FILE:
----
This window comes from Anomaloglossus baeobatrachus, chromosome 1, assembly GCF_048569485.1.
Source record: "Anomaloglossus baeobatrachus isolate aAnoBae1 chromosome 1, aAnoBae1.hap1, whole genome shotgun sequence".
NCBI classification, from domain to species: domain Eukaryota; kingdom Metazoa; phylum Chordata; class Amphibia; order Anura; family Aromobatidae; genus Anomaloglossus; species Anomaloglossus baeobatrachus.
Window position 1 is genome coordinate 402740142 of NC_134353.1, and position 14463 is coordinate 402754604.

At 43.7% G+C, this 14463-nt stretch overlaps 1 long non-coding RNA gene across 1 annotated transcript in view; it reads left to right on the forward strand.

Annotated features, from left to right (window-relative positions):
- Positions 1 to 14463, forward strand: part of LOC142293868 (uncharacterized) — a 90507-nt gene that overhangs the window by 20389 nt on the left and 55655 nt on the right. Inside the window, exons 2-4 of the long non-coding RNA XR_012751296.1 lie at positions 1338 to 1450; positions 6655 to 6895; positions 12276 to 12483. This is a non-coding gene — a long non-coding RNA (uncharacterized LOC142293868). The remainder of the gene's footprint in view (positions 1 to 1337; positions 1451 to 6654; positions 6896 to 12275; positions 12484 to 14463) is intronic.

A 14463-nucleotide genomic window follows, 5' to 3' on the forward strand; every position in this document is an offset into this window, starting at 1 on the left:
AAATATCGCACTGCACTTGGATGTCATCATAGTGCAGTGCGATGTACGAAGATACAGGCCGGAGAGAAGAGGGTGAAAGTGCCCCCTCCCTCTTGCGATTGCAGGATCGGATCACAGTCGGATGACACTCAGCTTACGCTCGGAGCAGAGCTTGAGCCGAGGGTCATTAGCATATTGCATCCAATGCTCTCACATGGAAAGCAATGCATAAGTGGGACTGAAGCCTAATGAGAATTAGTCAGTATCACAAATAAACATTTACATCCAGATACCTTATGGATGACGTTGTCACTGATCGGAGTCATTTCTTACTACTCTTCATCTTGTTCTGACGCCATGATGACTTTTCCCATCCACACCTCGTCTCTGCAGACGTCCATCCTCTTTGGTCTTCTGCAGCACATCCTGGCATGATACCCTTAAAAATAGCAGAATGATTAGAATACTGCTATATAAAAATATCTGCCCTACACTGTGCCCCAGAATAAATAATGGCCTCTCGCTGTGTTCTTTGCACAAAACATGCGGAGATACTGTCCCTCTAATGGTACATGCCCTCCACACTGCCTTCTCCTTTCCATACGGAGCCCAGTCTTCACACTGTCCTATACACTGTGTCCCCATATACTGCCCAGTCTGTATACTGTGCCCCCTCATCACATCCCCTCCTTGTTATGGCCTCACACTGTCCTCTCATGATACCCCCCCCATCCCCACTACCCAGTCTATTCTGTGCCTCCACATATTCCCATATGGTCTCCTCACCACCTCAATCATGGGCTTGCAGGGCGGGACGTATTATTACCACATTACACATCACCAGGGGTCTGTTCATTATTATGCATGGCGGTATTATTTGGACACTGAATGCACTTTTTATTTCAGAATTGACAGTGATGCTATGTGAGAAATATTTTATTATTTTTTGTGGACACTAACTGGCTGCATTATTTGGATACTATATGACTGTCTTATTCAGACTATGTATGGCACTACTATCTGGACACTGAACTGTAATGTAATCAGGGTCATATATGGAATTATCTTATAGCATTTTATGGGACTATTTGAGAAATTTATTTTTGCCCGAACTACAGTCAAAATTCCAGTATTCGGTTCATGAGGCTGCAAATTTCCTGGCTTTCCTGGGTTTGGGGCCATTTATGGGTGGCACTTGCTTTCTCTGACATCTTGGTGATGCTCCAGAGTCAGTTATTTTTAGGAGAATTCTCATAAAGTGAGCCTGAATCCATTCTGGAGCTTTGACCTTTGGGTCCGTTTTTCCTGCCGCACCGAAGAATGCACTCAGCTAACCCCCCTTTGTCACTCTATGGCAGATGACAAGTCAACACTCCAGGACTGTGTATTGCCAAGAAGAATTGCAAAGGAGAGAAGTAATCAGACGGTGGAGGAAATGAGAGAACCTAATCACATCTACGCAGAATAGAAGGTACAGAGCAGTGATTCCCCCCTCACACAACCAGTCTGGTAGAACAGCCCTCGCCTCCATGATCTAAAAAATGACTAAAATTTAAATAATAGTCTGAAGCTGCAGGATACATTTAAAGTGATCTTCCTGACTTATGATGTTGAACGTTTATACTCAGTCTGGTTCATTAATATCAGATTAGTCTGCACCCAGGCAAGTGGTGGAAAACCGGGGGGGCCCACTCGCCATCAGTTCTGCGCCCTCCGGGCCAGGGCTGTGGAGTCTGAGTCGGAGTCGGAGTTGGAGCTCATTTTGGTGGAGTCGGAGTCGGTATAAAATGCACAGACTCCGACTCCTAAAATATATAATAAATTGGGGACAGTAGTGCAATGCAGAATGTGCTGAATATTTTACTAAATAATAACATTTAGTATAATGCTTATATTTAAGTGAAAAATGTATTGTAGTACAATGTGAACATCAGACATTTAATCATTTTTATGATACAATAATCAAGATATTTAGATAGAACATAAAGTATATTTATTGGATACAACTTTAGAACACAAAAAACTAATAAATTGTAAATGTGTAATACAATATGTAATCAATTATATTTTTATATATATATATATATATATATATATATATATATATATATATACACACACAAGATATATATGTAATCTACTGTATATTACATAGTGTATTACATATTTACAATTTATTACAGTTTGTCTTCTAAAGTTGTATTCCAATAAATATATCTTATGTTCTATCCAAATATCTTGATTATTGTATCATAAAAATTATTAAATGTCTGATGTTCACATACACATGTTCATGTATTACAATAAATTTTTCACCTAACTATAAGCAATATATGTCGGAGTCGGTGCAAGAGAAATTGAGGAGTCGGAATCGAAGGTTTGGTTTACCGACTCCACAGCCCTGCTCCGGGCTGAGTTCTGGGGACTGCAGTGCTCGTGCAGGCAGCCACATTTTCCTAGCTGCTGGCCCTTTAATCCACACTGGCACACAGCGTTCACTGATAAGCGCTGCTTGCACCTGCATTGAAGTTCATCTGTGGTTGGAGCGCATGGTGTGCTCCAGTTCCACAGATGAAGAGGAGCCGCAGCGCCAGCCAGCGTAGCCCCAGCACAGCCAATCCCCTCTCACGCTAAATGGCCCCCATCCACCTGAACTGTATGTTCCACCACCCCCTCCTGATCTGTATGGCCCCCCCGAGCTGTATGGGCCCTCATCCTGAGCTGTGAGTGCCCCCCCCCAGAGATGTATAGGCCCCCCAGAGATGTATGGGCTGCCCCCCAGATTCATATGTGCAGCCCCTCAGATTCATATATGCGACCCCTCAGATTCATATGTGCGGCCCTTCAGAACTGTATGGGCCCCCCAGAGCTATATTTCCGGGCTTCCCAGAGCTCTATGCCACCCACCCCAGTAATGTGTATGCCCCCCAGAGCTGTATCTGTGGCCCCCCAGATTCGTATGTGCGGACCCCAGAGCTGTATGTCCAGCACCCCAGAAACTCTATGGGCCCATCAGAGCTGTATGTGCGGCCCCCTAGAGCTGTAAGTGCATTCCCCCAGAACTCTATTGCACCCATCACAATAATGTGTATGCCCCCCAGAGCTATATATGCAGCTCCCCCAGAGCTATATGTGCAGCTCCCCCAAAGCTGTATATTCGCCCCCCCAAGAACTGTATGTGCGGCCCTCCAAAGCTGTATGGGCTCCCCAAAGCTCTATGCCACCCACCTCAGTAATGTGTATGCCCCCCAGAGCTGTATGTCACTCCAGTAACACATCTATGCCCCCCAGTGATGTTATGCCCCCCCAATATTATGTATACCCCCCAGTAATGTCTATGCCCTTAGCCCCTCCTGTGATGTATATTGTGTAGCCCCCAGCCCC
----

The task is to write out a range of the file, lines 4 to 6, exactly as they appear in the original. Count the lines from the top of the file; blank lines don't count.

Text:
Window position 1 is genome coordinate 402740142 of NC_134353.1, and position 14463 is coordinate 402754604.

At 43.7% G+C, this 14463-nt stretch overlaps 1 long non-coding RNA gene across 1 annotated transcript in view; it reads left to right on the forward strand.

Annotated features, from left to right (window-relative positions):